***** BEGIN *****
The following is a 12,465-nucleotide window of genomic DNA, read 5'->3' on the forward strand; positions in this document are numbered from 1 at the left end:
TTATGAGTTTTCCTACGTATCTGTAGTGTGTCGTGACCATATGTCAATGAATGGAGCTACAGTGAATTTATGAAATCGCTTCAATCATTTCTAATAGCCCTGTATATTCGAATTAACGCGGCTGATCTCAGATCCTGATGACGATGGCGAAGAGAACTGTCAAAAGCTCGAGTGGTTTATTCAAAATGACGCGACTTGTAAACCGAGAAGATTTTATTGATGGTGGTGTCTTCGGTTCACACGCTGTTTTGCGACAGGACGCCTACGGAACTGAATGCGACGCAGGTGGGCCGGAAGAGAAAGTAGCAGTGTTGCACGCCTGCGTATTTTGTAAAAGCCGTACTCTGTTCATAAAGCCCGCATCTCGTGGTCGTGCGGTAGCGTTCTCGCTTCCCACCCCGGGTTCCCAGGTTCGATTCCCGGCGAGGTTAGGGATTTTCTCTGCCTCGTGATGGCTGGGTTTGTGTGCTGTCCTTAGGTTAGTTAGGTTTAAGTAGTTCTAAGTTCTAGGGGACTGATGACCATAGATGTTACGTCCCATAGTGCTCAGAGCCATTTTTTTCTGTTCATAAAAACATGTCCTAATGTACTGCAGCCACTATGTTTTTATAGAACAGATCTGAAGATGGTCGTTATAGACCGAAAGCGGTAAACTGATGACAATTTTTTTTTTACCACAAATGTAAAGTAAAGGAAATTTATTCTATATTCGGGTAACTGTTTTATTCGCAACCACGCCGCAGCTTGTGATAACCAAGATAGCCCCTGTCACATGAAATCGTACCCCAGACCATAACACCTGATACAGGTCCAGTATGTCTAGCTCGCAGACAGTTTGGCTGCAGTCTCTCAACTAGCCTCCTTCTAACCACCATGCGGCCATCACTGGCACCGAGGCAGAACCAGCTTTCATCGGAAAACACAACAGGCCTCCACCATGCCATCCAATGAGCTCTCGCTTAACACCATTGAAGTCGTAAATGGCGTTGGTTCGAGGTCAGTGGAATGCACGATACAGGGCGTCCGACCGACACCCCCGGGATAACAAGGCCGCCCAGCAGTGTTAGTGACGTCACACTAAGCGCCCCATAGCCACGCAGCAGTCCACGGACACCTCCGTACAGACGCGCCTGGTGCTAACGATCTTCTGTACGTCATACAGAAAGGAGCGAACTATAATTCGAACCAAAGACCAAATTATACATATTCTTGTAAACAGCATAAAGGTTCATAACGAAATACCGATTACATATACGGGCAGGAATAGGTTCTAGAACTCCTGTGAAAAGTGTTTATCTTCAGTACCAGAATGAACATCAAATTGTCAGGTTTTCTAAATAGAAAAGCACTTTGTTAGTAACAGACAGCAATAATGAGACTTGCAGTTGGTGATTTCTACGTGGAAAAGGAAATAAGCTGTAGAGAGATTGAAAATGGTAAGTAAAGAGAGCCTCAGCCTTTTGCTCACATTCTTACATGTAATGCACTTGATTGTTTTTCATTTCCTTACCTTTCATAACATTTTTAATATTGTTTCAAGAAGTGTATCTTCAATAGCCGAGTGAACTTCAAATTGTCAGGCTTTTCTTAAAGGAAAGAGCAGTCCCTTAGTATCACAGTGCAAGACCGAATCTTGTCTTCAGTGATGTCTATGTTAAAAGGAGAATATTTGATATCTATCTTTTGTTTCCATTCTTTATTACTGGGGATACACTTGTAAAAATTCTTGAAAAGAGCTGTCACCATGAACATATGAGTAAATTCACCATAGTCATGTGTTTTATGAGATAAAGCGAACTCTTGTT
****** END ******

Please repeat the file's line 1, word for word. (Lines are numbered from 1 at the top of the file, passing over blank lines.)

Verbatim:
The following is a 12,465-nucleotide window of genomic DNA, read 5'->3' on the forward strand; positions in this document are numbered from 1 at the left end: